Dust collection option?

Is there a dust collection option for the Carvey, or has anyone done such a modification? I’d like to use a Carvey at home as I have no outdoor or workshop space, but I have a 2 year old daughter who I would not want to be exposed to harmful particles.


Carvey is enclosed so that cuts risk.

I was told shipping for my order would be late January so not sure if any units have been received yet.

Unfortunately the enclosure does not cut the risk :frowning:

The large particles are contained but the small (and dangerous) particles are not.

Friable (“easily crumbed”) materials (e.g. wood, fiberglass, FR4, carbon composite) generate small/fine particles when machined. The particles are extremely hazardous to your health. They are sized such that they affect the lungs in a very negative way. Asbestos can seem healthy in comparison.

The particles from wood can carry/release toxic compounds (e.g terpenes) and potentially dangerous viruses (those beautiful tropical/exotic hardwoods).

Handling the particles generated by CNC is not hard, but it does require care and proper handling. A dust collector (i.e. vacuum element) is necessary, one with a HEPA filter rated for 0.3 micron in order to be safe. HEPA filters are expensive so one usually adds a dust separator - a dust cyclone - to separate the particles before they clog up the expensive filters.

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I’m not wanting to argue as I have no interest in such time wasters, and I agree about hazards from particulates we will generate from our CNC machining, however saying that…

From the Product FAQ:

Will Carvey get dust all over my office?

The cutting area of the machine is fully enclosed and will contain the dust during the machine operation. The dust can be easily vacuumed up once a job is completed.

Fully enclosed does cut risk. It doesn’t mean it eliminates it, it does cut it however.

You have options. You can run a room air filtration system and have no one in the room for a while.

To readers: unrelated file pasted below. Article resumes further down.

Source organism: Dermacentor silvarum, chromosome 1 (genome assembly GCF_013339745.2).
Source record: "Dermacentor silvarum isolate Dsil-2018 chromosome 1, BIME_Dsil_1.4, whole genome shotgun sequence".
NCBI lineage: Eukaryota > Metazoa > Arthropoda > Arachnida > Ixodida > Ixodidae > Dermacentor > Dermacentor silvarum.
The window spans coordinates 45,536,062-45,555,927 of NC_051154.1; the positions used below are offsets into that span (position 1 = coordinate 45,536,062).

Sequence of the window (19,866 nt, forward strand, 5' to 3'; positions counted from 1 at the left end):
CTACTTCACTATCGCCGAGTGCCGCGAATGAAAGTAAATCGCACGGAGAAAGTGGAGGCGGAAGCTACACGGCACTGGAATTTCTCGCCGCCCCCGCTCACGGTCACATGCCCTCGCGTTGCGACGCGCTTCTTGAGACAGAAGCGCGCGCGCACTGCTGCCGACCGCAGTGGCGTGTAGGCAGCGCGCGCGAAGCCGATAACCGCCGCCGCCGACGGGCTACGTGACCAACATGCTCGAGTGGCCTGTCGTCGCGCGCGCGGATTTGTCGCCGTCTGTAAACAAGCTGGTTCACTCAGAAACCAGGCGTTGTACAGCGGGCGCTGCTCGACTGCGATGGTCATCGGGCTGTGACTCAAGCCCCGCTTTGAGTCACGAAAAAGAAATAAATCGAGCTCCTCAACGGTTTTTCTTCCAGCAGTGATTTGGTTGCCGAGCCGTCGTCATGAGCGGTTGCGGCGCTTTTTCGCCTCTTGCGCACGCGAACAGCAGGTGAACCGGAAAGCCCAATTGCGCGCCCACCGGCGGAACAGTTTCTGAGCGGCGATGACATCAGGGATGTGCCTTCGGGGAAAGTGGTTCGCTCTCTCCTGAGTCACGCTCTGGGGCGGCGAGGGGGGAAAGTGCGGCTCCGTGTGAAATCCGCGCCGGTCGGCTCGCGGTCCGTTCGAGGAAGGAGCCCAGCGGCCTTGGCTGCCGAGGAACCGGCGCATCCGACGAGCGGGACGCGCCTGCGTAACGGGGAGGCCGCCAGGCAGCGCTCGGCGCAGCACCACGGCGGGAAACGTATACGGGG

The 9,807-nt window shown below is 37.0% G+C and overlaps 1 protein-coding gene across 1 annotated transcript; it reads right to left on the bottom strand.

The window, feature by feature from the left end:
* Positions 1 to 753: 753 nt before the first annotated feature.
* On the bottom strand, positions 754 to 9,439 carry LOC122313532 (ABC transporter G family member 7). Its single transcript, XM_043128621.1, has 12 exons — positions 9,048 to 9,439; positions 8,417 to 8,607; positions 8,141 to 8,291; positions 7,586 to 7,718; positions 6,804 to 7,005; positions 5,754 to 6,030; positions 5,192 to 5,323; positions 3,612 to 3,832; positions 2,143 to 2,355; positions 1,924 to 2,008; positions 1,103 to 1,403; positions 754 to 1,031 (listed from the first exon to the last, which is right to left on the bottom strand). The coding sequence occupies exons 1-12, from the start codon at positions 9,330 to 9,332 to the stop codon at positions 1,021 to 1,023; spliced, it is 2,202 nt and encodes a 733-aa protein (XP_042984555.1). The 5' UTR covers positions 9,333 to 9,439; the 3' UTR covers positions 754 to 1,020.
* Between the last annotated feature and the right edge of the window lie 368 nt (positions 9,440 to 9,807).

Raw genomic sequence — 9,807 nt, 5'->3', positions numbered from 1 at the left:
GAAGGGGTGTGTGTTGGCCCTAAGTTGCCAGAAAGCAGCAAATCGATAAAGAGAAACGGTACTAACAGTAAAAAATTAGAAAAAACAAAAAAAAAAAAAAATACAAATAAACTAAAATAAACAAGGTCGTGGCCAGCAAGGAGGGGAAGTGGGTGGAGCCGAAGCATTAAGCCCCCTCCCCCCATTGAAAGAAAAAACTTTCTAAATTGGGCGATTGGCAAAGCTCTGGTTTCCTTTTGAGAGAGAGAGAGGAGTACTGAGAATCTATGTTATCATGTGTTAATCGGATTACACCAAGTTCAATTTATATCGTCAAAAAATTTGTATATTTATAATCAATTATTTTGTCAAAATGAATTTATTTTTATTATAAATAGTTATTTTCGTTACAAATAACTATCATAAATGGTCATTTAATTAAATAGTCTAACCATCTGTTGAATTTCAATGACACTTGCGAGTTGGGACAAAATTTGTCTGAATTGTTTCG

You can build one yourself, buy an expensive commercial model or spend $120 on one from eBay, and replacement Hepa filters for that are only $20

Thanks @RobbieMacgillivray, my apologies I was in no way intending my post to sound argumentative! I am however taking the safety risks very seriously. I had read the FAQ’s many times.
It’s not clear if the enclosure confines the harmful particles as well as the larger visible dust during milling? If so that’s great, but unfortunately it’s only temporary until you have to open the enclosure.
Your suggestion of a room air filtration system seems like a very cheap solution compared to other solutions on the net often including a Festool vac (or similar), a system to separate large and small particles, heavily modifying the mill enclosure and building and fitting a dust head around the milling bit itself.
So would it be safe to just carefully lift the lid of the enclosure after milling, switch on the air filtration unit next to Carvey, leave for a few minutes, and then hand vacuum up the mess?

Thanks again for your assistance

Thanks Ant.
I think we are like-minded. All good :grinning:

I purchased a dust-cyclone & shop-vac to use to suck/soak up the remnants from my Projects and only started looking into Safety after stumbling across a link similar to the one you posted. It’s fascinating stuff and I feel very much noobie.